The policy changes also follow a devastating winter storm that pummeled Texas mere weeks ago, in a crisis made worse because of the state’s bungled emergency management.
Some critics say Abbott is using this moment to distract from that catastrophic failure, while also playing politics with lives to curry favor with a far-right Republican base that turned against him after he implemented coronavirus restrictions last summer, according to The Guardian.
“He’s made a decision based upon politics,” Hinojosa said.
As most meaningful coronavirus-related restrictions disappear from Texas, the state is simultaneously staring down what could easily be a series of super-spreader events over spring break.
South Texas beach towns in Corpus Christi and the already hard-hit Rio Grande Valley have long been popular destinations among party-going college students from around the country, and as tourists pack into bars and restaurants, none of them will have to wear masks or socially distance.
“You think we had a horrible spike on Memorial Day, and the Fourth of July, and during the holidays?” Hinojosa said. “The spike that this state will experience in coronavirus cases will be extremely high – and will cause many, many more deaths than any responsible governor should have allowed.”
What about other US states?
|President Biden has urged Americans to remain vigilant against the threat of the virus (Photo: Reuters)|
Individual states are in charge of public health policy in the US. At the start of the coronavirus pandemic, most introduced restrictions on businesses and travel.
About 35 required face coverings to be worn in public places - either or outdoor - although enforcement of these mask mandates has been patchy, according to BBC.
With cases and deaths falling sharply in recent weeks, several states have begun easing the restrictions.
Shortly after Mr Abbott's announcement, Mississippi Governor Tate Reeves said he would do the same in an even shorter time frame.
"Starting tomorrow, we are lifting all of our county mask mandates and businesses will be able to operate at full capacity without any state-imposed rules," Mr Reeves said.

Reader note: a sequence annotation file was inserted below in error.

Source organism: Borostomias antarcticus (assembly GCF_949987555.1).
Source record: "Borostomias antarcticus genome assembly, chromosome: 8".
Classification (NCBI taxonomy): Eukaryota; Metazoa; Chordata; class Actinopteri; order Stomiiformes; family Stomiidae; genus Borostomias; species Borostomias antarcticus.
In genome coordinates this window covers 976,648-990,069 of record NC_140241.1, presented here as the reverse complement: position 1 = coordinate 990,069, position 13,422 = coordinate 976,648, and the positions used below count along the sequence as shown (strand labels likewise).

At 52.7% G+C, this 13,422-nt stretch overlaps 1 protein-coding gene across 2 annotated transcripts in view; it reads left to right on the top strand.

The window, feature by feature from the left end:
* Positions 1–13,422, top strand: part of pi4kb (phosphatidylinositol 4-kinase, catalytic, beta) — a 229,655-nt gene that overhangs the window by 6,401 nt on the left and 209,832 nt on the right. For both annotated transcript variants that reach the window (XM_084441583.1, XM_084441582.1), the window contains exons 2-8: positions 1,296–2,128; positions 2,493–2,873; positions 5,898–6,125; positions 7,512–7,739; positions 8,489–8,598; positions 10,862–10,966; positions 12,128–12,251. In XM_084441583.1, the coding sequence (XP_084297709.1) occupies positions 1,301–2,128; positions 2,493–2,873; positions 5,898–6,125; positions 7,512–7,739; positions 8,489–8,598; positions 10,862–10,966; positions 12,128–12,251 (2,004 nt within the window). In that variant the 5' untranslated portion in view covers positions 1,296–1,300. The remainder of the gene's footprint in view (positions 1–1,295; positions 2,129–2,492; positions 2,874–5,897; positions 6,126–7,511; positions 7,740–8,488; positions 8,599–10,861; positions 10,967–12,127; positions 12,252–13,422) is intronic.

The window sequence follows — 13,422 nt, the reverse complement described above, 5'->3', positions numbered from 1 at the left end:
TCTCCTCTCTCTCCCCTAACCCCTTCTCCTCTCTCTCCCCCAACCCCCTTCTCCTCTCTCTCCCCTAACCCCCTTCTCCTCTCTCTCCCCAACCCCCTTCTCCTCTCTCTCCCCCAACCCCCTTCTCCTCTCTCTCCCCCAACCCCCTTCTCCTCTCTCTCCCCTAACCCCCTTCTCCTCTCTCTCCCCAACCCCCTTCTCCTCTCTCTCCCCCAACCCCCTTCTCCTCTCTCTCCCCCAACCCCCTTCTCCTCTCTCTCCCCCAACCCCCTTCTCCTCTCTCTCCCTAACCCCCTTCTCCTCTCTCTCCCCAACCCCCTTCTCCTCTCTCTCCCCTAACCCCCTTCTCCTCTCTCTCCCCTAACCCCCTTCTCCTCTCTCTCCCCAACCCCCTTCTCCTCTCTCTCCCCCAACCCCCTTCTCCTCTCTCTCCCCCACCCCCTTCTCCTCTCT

Health experts have warned that the pandemic was far from over and cases could pick up if curbs were lifted too soon.
President Biden - in contrast with his predecessor Mr Trump - has made fighting the virus a priority for his administration.
On Tuesday, Mr Biden said he was upbeat about reaching his goal of delivering 100 million Covid-19 vaccine doses in his first 100 days in office, but urged Americans to remain vigilant in wearing masks and observing social distancing.
"Today's announcements are a huge step in our effort to beat this pandemic," Biden said in a televised statement from the White House. "But I have to be honest with you. This fight is far from over."
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|How has Covid affected the US? |
The 28.7 million total confirmed US infections is nearly double that of second-highest India (11 million) and Brazil (10.5 million), according to Johns Hopkins University research.
But the US ranks ninth in terms of deaths per 100,000 population, behind countries such as the UK and Italy.
At least 90,000 more Americans are expected to have died with the virus by 1 June, an Institute for Health Metrics and Evaluation (IHME) projection says. By late May, the virus will kill around 500 Americans per day - down from approximately 2,000 now.
Hospital admission rates have fallen sharply since January.
The growing number of new variants, which could spark further outbreaks, remains a concern.